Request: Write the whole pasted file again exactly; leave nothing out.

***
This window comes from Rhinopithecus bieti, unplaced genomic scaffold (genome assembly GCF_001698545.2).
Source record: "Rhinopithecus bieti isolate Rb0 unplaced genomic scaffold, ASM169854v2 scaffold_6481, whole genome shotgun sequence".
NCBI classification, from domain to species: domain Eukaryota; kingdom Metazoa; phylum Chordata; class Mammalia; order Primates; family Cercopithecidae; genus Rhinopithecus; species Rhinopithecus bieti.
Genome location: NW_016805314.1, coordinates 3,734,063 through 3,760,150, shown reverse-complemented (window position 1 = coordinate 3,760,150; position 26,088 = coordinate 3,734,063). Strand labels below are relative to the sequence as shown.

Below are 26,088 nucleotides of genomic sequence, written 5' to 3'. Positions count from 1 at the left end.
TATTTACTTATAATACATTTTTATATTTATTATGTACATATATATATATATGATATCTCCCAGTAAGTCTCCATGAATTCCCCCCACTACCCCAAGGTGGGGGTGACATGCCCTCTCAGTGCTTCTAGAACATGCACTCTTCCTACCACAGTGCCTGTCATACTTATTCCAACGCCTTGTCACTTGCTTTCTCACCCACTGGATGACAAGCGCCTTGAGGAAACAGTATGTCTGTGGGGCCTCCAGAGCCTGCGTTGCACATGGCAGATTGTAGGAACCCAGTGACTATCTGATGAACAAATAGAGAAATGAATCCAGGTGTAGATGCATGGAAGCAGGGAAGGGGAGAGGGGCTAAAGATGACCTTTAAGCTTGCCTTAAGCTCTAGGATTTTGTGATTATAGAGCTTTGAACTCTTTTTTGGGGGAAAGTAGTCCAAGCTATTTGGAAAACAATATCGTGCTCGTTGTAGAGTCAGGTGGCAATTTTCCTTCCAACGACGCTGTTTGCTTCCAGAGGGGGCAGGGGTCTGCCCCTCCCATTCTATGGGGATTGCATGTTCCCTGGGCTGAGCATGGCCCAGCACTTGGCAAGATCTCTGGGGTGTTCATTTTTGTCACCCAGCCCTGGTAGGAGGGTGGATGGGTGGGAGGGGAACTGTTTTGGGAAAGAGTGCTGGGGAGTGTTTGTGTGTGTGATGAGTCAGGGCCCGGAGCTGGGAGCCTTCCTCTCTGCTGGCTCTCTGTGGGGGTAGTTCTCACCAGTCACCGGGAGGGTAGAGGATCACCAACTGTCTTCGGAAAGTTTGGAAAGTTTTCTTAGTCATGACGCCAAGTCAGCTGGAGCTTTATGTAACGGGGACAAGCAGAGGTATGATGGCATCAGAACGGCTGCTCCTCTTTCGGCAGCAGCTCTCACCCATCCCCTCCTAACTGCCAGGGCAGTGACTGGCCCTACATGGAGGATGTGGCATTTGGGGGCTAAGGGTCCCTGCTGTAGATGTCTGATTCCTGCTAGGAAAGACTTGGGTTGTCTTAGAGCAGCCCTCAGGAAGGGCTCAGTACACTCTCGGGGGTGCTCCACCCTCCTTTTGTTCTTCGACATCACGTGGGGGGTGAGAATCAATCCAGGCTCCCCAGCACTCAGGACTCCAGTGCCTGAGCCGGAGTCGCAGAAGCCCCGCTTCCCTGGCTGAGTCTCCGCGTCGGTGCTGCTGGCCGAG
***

This window comes from Rhinopithecus bieti, unplaced genomic scaffold (genome assembly GCF_001698545.2).
Source record: "Rhinopithecus bieti isolate Rb0 unplaced genomic scaffold, ASM169854v2 scaffold_6481, whole genome shotgun sequence".
NCBI classification, from domain to species: domain Eukaryota; kingdom Metazoa; phylum Chordata; class Mammalia; order Primates; family Cercopithecidae; genus Rhinopithecus; species Rhinopithecus bieti.
Genome location: NW_016805314.1, coordinates 3,734,063 through 3,760,150, shown reverse-complemented (window position 1 = coordinate 3,760,150; position 26,088 = coordinate 3,734,063). Strand labels below are relative to the sequence as shown.

Below are 26,088 nucleotides of genomic sequence, written 5' to 3'. Positions count from 1 at the left end.
TATTTACTTATAATACATTTTTATATTTATTATGTACATATATATATATATGATATCTCCCAGTAAGTCTCCATGAATTCCCCCCACTACCCCAAGGTGGGGGTGACATGCCCTCTCAGTGCTTCTAGAACATGCACTCTTCCTACCACAGTGCCTGTCATACTTATTCCAACGCCTTGTCACTTGCTTTCTCACCCACTGGATGACAAGCGCCTTGAGGAAACAGTATGTCTGTGGGGCCTCCAGAGCCTGCGTTGCACATGGCAGATTGTAGGAACCCAGTGACTATCTGATGAACAAATAGAGAAATGAATCCAGGTGTAGATGCATGGAAGCAGGGAAGGGGAGAGGGGCTAAAGATGACCTTTAAGCTTGCCTTAAGCTCTAGGATTTTGTGATTATAGAGCTTTGAACTCTTTTTTGGGGGAAAGTAGTCCAAGCTATTTGGAAAACAATATCGTGCTCGTTGTAGAGTCAGGTGGCAATTTTCCTTCCAACGACGCTGTTTGCTTCCAGAGGGGGCAGGGGTCTGCCCCTCCCATTCTATGGGGATTGCATGTTCCCTGGGCTGAGCATGGCCCAGCACTTGGCAAGATCTCTGGGGTGTTCATTTTTGTCACCCAGCCCTGGTAGGAGGGTGGATGGGTGGGAGGGGAACTGTTTTGGGAAAGAGTGCTGGGGAGTGTTTGTGTGTGTGATGAGTCAGGGCCCGGAGCTGGGAGCCTTCCTCTCTGCTGGCTCTCTGTGGGGGTAGTTCTCACCAGTCACCGGGAGGGTAGAGGATCACCAACTGTCTTCGGAAAGTTTGGAAAGTTTTCTTAGTCATGACGCCAAGTCAGCTGGAGCTTTATGTAACGGGGACAAGCAGAGGTATGATGGCATCAGAACGGCTGCTCCTCTTTCGGCAGCAGCTCTCACCCATCCCCTCCTAACTGCCAGGGCAGTGACTGGCCCTACATGGAGGATGTGGCATTTGGGGGCTAAGGGTCCCTGCTGTAGATGTCTGATTCCTGCTAGGAAAGACTTGGGTTGTCTTAGAGCAGCCCTCAGGAAGGGCTCAGTACACTCTCGGGGGTGCTCCACCCTCCTTTTGTTCTTCGACATCACGTGGGGGGTGAGAATCAATCCAGGCTCCCCAGCACTCAGGACTCCAGTGCCTGAGCCGGAGTCGCAGAAGCCCCGCTTCCCTGGCTGAGTCTCCGCGTCGGTGCTGCTGGCCGAG